Friday, April 28, 2017

Midsomer Murders: “Hidden Depths” (Bentley Productions/ITV Channel Four, 2005)

by Mark Gabrish Conlan • Copyright © 2017 by Mark Gabrish Conlan • All rights reserved

I put on KPBS for what turned out to be a 12-year-old rerun from the British TV series Midsomer Murders (the odd spelling of the first word is actually the name of the rural British county where the show takes place — and the series has been running since 1997 and is still on the air, a record that would make Dick Wolf green with envy). Usually this is a show I avoid because the ITV commercial TV channel in Britain that produced it split every episode into two parts so they could air each story in two one-hour time slots, and the PBS stations that rerun it in the U.S. have the annoying habit of breaking the two parts so they air the second half of one story and then the first half of another. Fortunately, last night KPBS  had an attack of good sense and showed both parts of a Midsomer Murders episode, “Hidden Depths,” back-to-back so I could see the entire show in one go. It turned out to be surprisingly dark for a British rural mystery, with the usual pairing of two white male cops — the older official Tom Barnaby (John Nettles) and the younger (and quite hunky!) Sgt. Dan Scott (John Hopkins) — attempting to solve the mystery of the death of solicitor (that’s Brit-speak for corporate or business attorney, as opposed to “barrister,” which is what they call a courtroom attorney) Nick Turner (James Weber Brown). When the episode opens he’s just taken a plunge off the roof of his home, and the question the cops have to ponder is whether he killed himself or was murdered. Of course they immediately suspect Nick’s wife Felicity (played by the striking red-haired actress Lucy Russell) and guess that Nick might have been killed either by Felicity herself or by his friend Jack Wilmot (Matthew Flynn), with whom Felicity was supposedly having an affair. But this theory is complicated when Wilmot disappears, and as Barnaby and Scott dig deeper into the case they run into a locally unpopular old man named Otto Benham (Oliver Ford Davis), who has a wife who uses a wheelchair (thanks to injuries she sustained in a car crash) and wants to be rid of him because he abuses her; Peter Blagdon (Charles Millham), ne’er-do-well brother of local landowner Anthony Blagdon (whom we never see) who’s just returned to the area after years outside the country — or has he? Maybe he’s just impersonating the real one … which turns out to be the case, since he’s part of an elaborate scheme along with local con artist Mike Spicer (Robert Daws — and yes, under current U.S. political circumstances it was nice to be watching a show in which one of the bad guys was named “Spicer”!).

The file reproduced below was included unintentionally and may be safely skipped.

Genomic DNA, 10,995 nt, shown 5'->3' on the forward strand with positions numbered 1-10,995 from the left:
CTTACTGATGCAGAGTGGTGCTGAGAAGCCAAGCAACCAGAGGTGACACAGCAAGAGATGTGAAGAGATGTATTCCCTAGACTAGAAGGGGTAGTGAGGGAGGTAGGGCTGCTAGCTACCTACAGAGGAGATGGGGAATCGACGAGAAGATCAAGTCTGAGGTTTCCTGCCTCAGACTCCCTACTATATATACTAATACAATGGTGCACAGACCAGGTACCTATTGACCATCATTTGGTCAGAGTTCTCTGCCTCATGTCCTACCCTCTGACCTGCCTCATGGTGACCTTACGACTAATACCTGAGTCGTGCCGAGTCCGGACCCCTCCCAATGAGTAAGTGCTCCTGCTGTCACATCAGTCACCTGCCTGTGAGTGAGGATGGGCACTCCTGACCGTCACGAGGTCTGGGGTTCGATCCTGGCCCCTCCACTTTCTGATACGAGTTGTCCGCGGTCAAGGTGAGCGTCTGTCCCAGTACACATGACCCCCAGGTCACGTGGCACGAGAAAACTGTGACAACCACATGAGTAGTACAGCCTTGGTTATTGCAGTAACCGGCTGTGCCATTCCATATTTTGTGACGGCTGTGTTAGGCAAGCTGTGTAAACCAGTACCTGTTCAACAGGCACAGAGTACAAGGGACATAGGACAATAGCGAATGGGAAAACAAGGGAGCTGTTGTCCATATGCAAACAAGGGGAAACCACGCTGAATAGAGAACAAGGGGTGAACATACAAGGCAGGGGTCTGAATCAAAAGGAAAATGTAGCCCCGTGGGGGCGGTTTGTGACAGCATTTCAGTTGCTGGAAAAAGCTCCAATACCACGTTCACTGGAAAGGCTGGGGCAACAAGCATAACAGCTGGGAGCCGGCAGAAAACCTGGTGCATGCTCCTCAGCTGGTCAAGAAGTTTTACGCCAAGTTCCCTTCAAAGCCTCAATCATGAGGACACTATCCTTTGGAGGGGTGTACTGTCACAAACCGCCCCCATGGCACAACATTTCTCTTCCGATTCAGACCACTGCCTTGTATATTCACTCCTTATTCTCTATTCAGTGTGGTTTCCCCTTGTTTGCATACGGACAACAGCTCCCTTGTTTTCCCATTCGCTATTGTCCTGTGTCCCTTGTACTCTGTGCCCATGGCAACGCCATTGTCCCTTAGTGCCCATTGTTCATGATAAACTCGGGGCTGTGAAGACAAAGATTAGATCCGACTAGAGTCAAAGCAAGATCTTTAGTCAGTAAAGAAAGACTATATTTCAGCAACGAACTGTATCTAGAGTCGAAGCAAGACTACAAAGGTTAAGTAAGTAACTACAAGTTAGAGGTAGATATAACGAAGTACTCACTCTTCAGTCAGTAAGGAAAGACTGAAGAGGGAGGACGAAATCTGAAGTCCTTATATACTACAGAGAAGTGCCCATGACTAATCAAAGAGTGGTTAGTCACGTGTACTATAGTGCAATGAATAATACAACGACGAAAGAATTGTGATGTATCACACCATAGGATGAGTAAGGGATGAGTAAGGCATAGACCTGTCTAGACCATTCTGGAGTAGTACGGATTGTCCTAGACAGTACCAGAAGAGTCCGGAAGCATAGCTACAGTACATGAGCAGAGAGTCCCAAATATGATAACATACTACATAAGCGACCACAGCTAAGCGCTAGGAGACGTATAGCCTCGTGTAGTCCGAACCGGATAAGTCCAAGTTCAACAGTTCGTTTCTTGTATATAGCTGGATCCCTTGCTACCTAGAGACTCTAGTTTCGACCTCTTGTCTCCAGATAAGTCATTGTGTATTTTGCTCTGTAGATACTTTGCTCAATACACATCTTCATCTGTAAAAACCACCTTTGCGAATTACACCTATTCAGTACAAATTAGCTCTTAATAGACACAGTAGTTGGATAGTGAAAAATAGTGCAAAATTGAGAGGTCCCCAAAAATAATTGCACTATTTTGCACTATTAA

They stumbled on a long-lost secret cellar on the Blagdon property that had once been used for wine, and while the cellar was empty when they found it they hit on a scheme to defraud Nick Turner of 150,000 pounds by claiming it was full of 1960’s era wine of especially high quality and selling it to him on the black market. They put one bottle of genuinely rare, collectible wine in the cellar so Nick would check it with a vintner and be told it was valuable — the rest they just bought at local supermarkets and soaked off the original labels (one gets the impression it was the British equivalent of Two-Buck Chuck), then put on counterfeits of the high-priced vintage labels and sprayed the cellar with white gunk to make it look like the cellar and the wines inside it had been gathering dust for over 40 years. Then, after taking Nick’s and another “investor”’s money, they ran the van containing the false wines off the road and claimed the whole lot had been destroyed in a regrettable accident — and Nick, realizing he’d been conned, worked out an elaborate revenge plot. First he would fake his own death — with his wife’s assistance: she flirted publicly with his friend Jack to create the illusion that they were having an affair, then Nick pushed Jack off the roof of his house and passed Jack off as Nick, going to the point of dressing him in a suit identical to one worn regularly by Nick (though how they kept Jack’s own wife Antonia, played by Nancy Carroll, from recognizing her husband was something writer David Hoskins didn’t do a good job explaining), then knocked off the other participants in unusual and kinky ways. Nick nailed Otto to his own croquet field and used a reproduction of an old Roman catapult that was part of Otto’s collection to fire wine bottles at him — and in the show’s most chilling moment Otto’s wife, watching the scene from her balcony window, said to the masked killer, “I would suggest you aim a little bit more to the right” — and he literally drowned Mike Spicer (a former actor who was once up for a BAFTA — the British equivalent of the Academy Awards — “or at least I should have been,” he adds) inside a television while videotaping the killing (and later watching the tape with his wife; the cops arrest them just as they’re gleefully watching the tape of Spicer die). This was one of those British mysteries that almost sinks from the sheer confusion of its multiple plot lines, plethora of suspects and overall level of chaos, but the kinkiness of the murder plot and the outrageousness of the situations makes up for that.